Rabbi Avrohom Pinter, a Town Council member in London and principal in a girls’ day school, died on April 13 at 70 of coronavirus, London’s Jewish News reports. He was among the most influential rabbis in Stamford Hill, an area in North London with a large haredi community.
In recent years, he had spoken against a growing anti-Semitism in the Labour Party, where he had many friends.
Representing a relatively insular community, the rabbi and his wife, Rachel, who died in 2014, built bridges across denominational and religious lines. He attended Jewish community events outside haredi circles as well as interfaith activities.
Adam “Yitz” Friedman, a member of the Boyan chasidic dynasty who founded a prestigious public relations firm, died here of coronavirus on April 10. He was 75.
A native of Brooklyn, he raised his children in New Rochelle and moved late in life to Manhattan’s Upper East Side. He earned his bachelor’s degree from Brooklyn College, a master’s from New York University, and an MBA from the Baruch School of Business.
He is survived by his wife Shirley; three sons and their families; and several grandchildren. His two younger sons, David Friedman and Joseph Friedman, live in Denver.
Margit Feldman, a survivor of Auschwitz and several other Nazi concentration camps, died on April 14 of coronavirus in Somerset, N.J. She was 90.
Ms. Feldman, a native of Hungary, played a major role in helping New Jersey pass legislation mandating a Holocaust and genocide curriculum in public schools; she was a member of the New Jersey Commission on Holocaust Education for 40 years, the Daily News reports.
She and her family were deported to Auschwitz, where her parents were killed. She was liberated at Bergen-Belsen, at the end of World War II.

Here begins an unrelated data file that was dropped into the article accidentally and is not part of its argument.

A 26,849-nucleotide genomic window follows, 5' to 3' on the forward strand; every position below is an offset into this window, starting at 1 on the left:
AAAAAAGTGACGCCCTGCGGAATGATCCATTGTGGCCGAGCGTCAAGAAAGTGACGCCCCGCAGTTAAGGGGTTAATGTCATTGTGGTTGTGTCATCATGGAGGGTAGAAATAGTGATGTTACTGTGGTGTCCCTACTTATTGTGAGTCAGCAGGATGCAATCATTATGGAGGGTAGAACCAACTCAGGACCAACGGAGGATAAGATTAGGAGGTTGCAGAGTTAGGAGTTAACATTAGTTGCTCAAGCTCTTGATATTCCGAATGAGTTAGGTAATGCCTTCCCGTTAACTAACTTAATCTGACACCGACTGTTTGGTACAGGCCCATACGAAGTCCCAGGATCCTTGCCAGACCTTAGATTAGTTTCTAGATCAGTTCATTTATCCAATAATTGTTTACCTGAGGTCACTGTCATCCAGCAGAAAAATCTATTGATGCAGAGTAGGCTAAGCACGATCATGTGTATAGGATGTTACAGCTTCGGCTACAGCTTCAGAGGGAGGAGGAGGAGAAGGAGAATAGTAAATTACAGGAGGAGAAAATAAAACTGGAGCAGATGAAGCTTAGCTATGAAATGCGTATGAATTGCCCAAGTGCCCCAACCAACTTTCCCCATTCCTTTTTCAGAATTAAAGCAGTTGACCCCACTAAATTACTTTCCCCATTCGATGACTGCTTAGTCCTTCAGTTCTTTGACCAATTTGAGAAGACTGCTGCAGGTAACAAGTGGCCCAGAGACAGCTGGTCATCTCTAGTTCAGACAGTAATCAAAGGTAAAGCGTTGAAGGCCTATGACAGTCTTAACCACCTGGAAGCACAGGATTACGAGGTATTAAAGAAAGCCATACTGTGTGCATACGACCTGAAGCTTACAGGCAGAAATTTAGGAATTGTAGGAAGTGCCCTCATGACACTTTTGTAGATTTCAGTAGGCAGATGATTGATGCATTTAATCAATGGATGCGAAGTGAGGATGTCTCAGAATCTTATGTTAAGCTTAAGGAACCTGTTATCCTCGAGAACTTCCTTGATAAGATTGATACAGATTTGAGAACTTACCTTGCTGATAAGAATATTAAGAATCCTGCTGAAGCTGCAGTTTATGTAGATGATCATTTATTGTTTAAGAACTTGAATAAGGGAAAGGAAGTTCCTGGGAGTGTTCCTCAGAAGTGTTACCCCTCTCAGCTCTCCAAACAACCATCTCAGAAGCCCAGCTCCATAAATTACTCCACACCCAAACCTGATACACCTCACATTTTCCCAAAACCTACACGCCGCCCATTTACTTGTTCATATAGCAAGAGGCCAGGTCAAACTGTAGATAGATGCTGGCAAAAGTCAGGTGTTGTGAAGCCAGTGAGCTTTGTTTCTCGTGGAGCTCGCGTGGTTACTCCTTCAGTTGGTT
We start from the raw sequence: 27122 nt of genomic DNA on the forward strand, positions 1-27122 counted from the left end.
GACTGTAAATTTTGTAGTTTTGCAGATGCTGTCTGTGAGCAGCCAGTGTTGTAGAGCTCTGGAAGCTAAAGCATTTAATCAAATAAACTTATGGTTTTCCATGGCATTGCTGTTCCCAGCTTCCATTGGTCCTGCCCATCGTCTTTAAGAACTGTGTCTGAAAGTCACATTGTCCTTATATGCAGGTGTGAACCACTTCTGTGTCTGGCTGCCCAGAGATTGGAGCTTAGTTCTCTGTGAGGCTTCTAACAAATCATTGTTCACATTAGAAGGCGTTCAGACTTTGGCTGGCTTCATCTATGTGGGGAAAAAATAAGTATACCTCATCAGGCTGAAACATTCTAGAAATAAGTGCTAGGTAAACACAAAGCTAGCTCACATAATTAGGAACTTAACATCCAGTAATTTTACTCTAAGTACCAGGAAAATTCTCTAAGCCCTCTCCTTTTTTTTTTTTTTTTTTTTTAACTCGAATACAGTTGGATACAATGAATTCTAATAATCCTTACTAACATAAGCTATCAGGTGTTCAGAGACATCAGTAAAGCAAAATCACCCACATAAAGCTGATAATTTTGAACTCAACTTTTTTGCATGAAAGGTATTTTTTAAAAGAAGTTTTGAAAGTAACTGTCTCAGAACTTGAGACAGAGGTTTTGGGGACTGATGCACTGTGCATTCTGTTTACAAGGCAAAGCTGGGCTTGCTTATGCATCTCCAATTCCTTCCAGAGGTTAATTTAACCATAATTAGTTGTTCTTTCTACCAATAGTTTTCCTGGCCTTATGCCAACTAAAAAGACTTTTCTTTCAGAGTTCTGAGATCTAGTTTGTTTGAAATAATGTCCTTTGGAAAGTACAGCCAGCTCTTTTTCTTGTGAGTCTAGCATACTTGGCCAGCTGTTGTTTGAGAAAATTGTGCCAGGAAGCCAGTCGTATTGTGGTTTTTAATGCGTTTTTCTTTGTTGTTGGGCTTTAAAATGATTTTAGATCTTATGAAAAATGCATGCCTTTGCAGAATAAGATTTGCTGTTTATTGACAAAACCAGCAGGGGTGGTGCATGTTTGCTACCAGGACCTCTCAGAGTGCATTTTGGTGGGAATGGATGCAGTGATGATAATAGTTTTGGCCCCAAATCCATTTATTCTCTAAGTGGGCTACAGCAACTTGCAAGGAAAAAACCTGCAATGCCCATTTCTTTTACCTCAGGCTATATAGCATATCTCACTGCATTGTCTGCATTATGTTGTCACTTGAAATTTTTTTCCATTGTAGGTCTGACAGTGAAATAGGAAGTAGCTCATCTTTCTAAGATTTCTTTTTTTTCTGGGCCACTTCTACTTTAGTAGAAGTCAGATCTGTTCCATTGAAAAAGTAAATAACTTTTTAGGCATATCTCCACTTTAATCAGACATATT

The Kulanu organization will sponsor an online webinar on Monday at 1 p.m. on “How Kulanu Partner Communities are Sustaining Jewish Life during the Time of COVID-19.” The speaker will be Modreck Maeresera, leader of the Jewish community in Zimbabwe. Rabbi Avraham Coalesce Browne, leader of the Jewish community in the Philippines, will participate on Thursday at 11 a.m.
Mike Leven, co-founder of American Jewish University in Los Angeles, and chairman Mark Silberman will take part in a webinar about the institution’s “Jewish Future Pledge” on Tuesday at 1 p.m. The conversation will be moderated by AJUs interim dean David Groshoff.
Hadassah has announced the launch of “reConceiving Infertility,” a national information and advocacy campaign that is part of National Infertility Awareness Week, which this year is April 19-25. The initiative will “raise awareness, destigmatize and confront prejudices and misconceptions, drive policy change at the state and national level, and empower patients to advocate for their own health” said Rhoda Smolow, Hadassah national president.
reConceiving Infertility will include three videos about infertility: “How to Help People Struggling With Infertility During COVID-19,” available on April 23; “What Not To Say About Baby-Making,” available on May 21; and “How To Pay for Infertility Treatment,” available on June 18.
UJA-Federation of New York has compiled a guide to help the Jewish community find advice, resources and volunteer opportunities for learning during the virus outbreak. UJA and the Jewish Board also have listings of volunteer opportunities.